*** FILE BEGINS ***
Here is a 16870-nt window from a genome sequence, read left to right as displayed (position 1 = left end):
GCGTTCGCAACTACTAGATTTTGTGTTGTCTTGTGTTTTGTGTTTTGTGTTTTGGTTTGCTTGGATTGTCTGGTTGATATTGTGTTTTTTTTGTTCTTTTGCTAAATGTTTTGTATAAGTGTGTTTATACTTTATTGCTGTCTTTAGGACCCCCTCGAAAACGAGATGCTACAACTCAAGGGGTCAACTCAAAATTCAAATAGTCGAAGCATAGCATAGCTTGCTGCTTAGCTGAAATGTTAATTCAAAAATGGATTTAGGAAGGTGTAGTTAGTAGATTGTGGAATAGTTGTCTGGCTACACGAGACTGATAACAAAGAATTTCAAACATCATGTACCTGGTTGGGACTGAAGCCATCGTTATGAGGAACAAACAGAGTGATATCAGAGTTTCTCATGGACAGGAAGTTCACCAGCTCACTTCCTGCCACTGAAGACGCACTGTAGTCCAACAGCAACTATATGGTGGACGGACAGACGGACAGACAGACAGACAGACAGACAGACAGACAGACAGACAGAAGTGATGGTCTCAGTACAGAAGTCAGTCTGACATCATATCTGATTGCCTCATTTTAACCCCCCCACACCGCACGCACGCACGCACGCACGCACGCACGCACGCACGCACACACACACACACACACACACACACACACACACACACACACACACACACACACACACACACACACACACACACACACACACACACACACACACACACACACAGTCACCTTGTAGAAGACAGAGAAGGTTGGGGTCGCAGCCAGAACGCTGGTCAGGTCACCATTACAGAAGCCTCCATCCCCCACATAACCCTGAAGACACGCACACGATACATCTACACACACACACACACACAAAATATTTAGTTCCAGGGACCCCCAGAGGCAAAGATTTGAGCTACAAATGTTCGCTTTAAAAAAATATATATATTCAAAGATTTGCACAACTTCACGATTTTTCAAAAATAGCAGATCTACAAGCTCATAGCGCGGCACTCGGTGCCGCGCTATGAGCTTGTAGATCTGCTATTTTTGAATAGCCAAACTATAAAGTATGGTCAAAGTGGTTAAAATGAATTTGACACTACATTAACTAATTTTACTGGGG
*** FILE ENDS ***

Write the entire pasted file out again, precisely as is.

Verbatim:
Here is a 16870-nt window from a genome sequence, read left to right as displayed (position 1 = left end):
GCGTTCGCAACTACTAGATTTTGTGTTGTCTTGTGTTTTGTGTTTTGTGTTTTGGTTTGCTTGGATTGTCTGGTTGATATTGTGTTTTTTTTGTTCTTTTGCTAAATGTTTTGTATAAGTGTGTTTATACTTTATTGCTGTCTTTAGGACCCCCTCGAAAACGAGATGCTACAACTCAAGGGGTCAACTCAAAATTCAAATAGTCGAAGCATAGCATAGCTTGCTGCTTAGCTGAAATGTTAATTCAAAAATGGATTTAGGAAGGTGTAGTTAGTAGATTGTGGAATAGTTGTCTGGCTACACGAGACTGATAACAAAGAATTTCAAACATCATGTACCTGGTTGGGACTGAAGCCATCGTTATGAGGAACAAACAGAGTGATATCAGAGTTTCTCATGGACAGGAAGTTCACCAGCTCACTTCCTGCCACTGAAGACGCACTGTAGTCCAACAGCAACTATATGGTGGACGGACAGACGGACAGACAGACAGACAGACAGACAGACAGACAGACAGACAGAAGTGATGGTCTCAGTACAGAAGTCAGTCTGACATCATATCTGATTGCCTCATTTTAACCCCCCCACACCGCACGCACGCACGCACGCACGCACGCACGCACGCACGCACACACACACACACACACACACACACACACACACACACACACACACACACACACACACACACACACACACACACACACACACACACACACACACACACACACAGTCACCTTGTAGAAGACAGAGAAGGTTGGGGTCGCAGCCAGAACGCTGGTCAGGTCACCATTACAGAAGCCTCCATCCCCCACATAACCCTGAAGACACGCACACGATACATCTACACACACACACACACACAAAATATTTAGTTCCAGGGACCCCCAGAGGCAAAGATTTGAGCTACAAATGTTCGCTTTAAAAAAATATATATATTCAAAGATTTGCACAACTTCACGATTTTTCAAAAATAGCAGATCTACAAGCTCATAGCGCGGCACTCGGTGCCGCGCTATGAGCTTGTAGATCTGCTATTTTTGAATAGCCAAACTATAAAGTATGGTCAAAGTGGTTAAAATGAATTTGACACTACATTAACTAATTTTACTGGGG